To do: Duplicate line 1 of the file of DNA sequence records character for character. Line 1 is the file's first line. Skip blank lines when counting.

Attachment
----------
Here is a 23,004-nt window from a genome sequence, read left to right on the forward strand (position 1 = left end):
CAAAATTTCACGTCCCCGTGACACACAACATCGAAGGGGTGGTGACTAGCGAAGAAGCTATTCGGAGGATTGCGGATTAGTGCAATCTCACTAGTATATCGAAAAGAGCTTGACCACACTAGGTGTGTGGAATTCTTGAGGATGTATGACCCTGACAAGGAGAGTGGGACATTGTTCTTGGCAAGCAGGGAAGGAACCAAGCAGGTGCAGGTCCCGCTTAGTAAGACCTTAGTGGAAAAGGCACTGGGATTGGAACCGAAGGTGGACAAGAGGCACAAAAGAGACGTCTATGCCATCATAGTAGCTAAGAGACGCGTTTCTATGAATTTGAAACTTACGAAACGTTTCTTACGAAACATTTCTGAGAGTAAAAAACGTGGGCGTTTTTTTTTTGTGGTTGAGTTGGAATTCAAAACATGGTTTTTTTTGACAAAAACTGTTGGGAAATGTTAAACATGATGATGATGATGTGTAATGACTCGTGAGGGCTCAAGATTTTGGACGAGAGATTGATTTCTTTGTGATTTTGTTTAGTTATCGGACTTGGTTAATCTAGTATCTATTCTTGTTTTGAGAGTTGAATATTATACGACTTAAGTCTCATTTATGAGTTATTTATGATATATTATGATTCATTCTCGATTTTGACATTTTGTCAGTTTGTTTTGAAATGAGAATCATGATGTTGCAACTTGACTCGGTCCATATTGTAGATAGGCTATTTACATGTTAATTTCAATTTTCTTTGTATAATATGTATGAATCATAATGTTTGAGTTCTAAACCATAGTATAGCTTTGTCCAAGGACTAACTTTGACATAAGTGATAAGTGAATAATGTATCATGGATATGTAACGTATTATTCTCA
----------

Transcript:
Here is a 23,004-nt window from a genome sequence, read left to right on the forward strand (position 1 = left end):